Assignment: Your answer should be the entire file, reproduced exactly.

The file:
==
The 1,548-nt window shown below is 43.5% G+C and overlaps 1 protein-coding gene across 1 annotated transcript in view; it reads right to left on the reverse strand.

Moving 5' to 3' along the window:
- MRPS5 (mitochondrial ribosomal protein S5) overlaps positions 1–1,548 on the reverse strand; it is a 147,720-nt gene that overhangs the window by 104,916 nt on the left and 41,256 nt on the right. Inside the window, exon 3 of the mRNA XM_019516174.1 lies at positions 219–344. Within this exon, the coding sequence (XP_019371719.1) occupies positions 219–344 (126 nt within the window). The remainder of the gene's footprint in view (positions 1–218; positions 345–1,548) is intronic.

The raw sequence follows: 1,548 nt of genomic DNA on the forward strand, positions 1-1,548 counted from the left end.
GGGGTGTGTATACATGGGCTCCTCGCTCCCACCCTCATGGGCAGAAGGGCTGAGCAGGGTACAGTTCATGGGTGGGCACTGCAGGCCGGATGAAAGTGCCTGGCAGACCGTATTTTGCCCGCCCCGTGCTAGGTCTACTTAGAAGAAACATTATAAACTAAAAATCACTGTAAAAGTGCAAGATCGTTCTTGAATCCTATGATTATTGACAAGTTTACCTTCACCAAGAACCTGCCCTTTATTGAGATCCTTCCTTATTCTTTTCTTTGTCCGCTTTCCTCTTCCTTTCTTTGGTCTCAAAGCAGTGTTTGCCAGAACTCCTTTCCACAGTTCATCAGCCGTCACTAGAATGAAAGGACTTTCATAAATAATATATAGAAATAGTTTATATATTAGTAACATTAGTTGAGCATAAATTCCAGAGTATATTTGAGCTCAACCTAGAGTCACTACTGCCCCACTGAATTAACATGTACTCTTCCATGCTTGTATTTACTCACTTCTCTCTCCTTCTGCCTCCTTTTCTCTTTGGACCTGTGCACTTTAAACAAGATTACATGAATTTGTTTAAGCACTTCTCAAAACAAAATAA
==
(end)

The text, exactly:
The 1,548-nt window shown below is 43.5% G+C and overlaps 1 protein-coding gene across 1 annotated transcript in view; it reads right to left on the reverse strand.

Moving 5' to 3' along the window:
- MRPS5 (mitochondrial ribosomal protein S5) overlaps positions 1–1,548 on the reverse strand; it is a 147,720-nt gene that overhangs the window by 104,916 nt on the left and 41,256 nt on the right. Inside the window, exon 3 of the mRNA XM_019516174.1 lies at positions 219–344. Within this exon, the coding sequence (XP_019371719.1) occupies positions 219–344 (126 nt within the window). The remainder of the gene's footprint in view (positions 1–218; positions 345–1,548) is intronic.

The raw sequence follows: 1,548 nt of genomic DNA on the forward strand, positions 1-1,548 counted from the left end.
GGGGTGTGTATACATGGGCTCCTCGCTCCCACCCTCATGGGCAGAAGGGCTGAGCAGGGTACAGTTCATGGGTGGGCACTGCAGGCCGGATGAAAGTGCCTGGCAGACCGTATTTTGCCCGCCCCGTGCTAGGTCTACTTAGAAGAAACATTATAAACTAAAAATCACTGTAAAAGTGCAAGATCGTTCTTGAATCCTATGATTATTGACAAGTTTACCTTCACCAAGAACCTGCCCTTTATTGAGATCCTTCCTTATTCTTTTCTTTGTCCGCTTTCCTCTTCCTTTCTTTGGTCTCAAAGCAGTGTTTGCCAGAACTCCTTTCCACAGTTCATCAGCCGTCACTAGAATGAAAGGACTTTCATAAATAATATATAGAAATAGTTTATATATTAGTAACATTAGTTGAGCATAAATTCCAGAGTATATTTGAGCTCAACCTAGAGTCACTACTGCCCCACTGAATTAACATGTACTCTTCCATGCTTGTATTTACTCACTTCTCTCTCCTTCTGCCTCCTTTTCTCTTTGGACCTGTGCACTTTAAACAAGATTACATGAATTTGTTTAAGCACTTCTCAAAACAAAATAA